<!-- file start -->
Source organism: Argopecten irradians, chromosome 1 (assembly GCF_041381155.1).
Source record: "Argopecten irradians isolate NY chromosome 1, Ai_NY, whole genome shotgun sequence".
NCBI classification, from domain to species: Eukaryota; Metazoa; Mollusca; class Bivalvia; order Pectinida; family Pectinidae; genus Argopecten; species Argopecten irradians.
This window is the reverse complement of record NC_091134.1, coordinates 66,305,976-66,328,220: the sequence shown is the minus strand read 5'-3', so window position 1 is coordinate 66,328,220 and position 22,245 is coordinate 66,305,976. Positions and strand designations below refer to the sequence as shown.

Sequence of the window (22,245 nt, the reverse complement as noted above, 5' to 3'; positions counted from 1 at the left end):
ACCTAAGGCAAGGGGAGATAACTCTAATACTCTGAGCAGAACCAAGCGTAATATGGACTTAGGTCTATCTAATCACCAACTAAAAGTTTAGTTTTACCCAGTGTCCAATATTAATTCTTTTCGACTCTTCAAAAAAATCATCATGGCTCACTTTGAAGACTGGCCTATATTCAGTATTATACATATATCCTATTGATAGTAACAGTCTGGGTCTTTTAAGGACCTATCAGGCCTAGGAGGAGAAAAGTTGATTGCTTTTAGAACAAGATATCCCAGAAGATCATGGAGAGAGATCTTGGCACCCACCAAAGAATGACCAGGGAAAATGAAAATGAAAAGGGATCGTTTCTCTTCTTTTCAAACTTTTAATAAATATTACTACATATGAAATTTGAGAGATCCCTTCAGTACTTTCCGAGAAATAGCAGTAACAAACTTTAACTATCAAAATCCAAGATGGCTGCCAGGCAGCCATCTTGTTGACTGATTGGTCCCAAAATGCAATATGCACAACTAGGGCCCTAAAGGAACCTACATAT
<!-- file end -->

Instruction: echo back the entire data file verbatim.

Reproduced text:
Source organism: Argopecten irradians, chromosome 1 (assembly GCF_041381155.1).
Source record: "Argopecten irradians isolate NY chromosome 1, Ai_NY, whole genome shotgun sequence".
NCBI classification, from domain to species: Eukaryota; Metazoa; Mollusca; class Bivalvia; order Pectinida; family Pectinidae; genus Argopecten; species Argopecten irradians.
This window is the reverse complement of record NC_091134.1, coordinates 66,305,976-66,328,220: the sequence shown is the minus strand read 5'-3', so window position 1 is coordinate 66,328,220 and position 22,245 is coordinate 66,305,976. Positions and strand designations below refer to the sequence as shown.

Sequence of the window (22,245 nt, the reverse complement as noted above, 5' to 3'; positions counted from 1 at the left end):
ACCTAAGGCAAGGGGAGATAACTCTAATACTCTGAGCAGAACCAAGCGTAATATGGACTTAGGTCTATCTAATCACCAACTAAAAGTTTAGTTTTACCCAGTGTCCAATATTAATTCTTTTCGACTCTTCAAAAAAATCATCATGGCTCACTTTGAAGACTGGCCTATATTCAGTATTATACATATATCCTATTGATAGTAACAGTCTGGGTCTTTTAAGGACCTATCAGGCCTAGGAGGAGAAAAGTTGATTGCTTTTAGAACAAGATATCCCAGAAGATCATGGAGAGAGATCTTGGCACCCACCAAAGAATGACCAGGGAAAATGAAAATGAAAAGGGATCGTTTCTCTTCTTTTCAAACTTTTAATAAATATTACTACATATGAAATTTGAGAGATCCCTTCAGTACTTTCCGAGAAATAGCAGTAACAAACTTTAACTATCAAAATCCAAGATGGCTGCCAGGCAGCCATCTTGTTGACTGATTGGTCCCAAAATGCAATATGCACAACTAGGGCCCTAAAGGAACCTACATAT